In the weeks leading up to the Eurovision Song Contest 2014, I’ll be reviewing each of the 37 entries competing this year. Today I’m looking at Azerbaijan, who are performing eighth in the first semi final. They will be represented by the Dilara Kazimova with ‘Start a Fire’.

Azerbaijan Flag

Azerbaijan: Dilara Kazimova – Start a Fire

Azerbaijan are arguably Eurovision’s most significant new player of the past decade. Not only do they share a 100% qualification record with Greece, Russia and Ukraine, they also hold the unique distinction of never yet finishing outside the top ten. Last year the validity of this achievement was brought into serious question when rumours emerged of televote manipulation and points-trading with other juries. To quote Dusty Springfield, nothing has been proved, but combined with their questionable human rights record and their habit of outsourcing their entries to professional Swedish musicians every year, Azerbaijan are a difficult country to love in the contest. For me their entries tend to be slick, competitive but rather cold and lacking in character.

Dilara Kazimova Azerbaijan 2014The reliance on Scandinavian songwriting remains this year, but ‘Start a Fire’ does at least exhibit a little local flavour thanks to the distinctive sound of the düdük, a reed instrument popular in the region (it’s also known as a Balaban). Performed by Dilara Kazimova – a powerful vocalist who has paid her dues with several previous appearences in the Azerbaijani national selection – it’s a surprisingly modest effort by Azerbaijan’s standards. Rather than hitting you with an instant hook, it takes its time to unfold, maintaining a slow, mournful pace throughout and despite some attractive string flourishes it ends on much the same note as it begins.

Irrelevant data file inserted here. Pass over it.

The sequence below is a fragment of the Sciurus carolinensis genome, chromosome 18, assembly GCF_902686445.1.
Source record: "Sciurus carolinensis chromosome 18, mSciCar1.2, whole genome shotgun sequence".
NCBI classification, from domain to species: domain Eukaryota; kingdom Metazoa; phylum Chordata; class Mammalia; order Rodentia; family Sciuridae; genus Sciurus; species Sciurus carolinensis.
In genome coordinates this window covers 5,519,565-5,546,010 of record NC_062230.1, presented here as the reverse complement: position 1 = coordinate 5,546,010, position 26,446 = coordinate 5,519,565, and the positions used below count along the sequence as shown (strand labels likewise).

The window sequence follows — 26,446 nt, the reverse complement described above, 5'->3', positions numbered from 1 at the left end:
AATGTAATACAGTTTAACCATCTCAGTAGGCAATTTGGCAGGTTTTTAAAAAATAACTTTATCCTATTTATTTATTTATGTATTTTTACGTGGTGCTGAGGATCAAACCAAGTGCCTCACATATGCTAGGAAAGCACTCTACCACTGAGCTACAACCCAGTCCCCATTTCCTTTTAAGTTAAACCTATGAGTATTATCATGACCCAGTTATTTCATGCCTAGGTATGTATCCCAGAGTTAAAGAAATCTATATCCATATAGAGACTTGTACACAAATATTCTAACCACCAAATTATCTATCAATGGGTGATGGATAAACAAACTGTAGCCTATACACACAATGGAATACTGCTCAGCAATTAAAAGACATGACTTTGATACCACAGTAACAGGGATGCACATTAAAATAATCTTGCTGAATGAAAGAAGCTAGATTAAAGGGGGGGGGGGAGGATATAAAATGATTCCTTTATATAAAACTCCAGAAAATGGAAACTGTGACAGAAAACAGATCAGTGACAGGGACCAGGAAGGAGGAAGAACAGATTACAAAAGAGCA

On first listen I found the song terribly boring for all of the above reasons. However, Start a Fire has proven to be one of the biggest growers of this year’s contest for me. The ethnic instrumentation really stands out, and Kazimova’s vocal has a lovely restraint to it. Unfortunately, as is often the way with second-language performances, her pronunciation means the lyrics are difficult to decipher in places, which is a shame as they’re rather gorgeous. The best thing about the song though is the lack of desperation. Pretty much uniquely amongst Azerbaijani entries, it doesn’t feel like it’s been written solely to win the Eurovision Song Contest.

This is not to say that it won’t do well. Azerbaijan always do well, and a song of this quality is unlikely to break their run of good fortune. A memorable, high-budget performance is more or less assured, and this should receive a warm reception from juries and televoters alike – with or without the aid of dubious behind the scenes machinations. It’s not a winner, but ‘Start a Fire’ should have no problem hitting the top 5 in this semi on the way to a respectable top ten placing in the final. For once, I won’t even resent them for it.

Prediction: Qualifier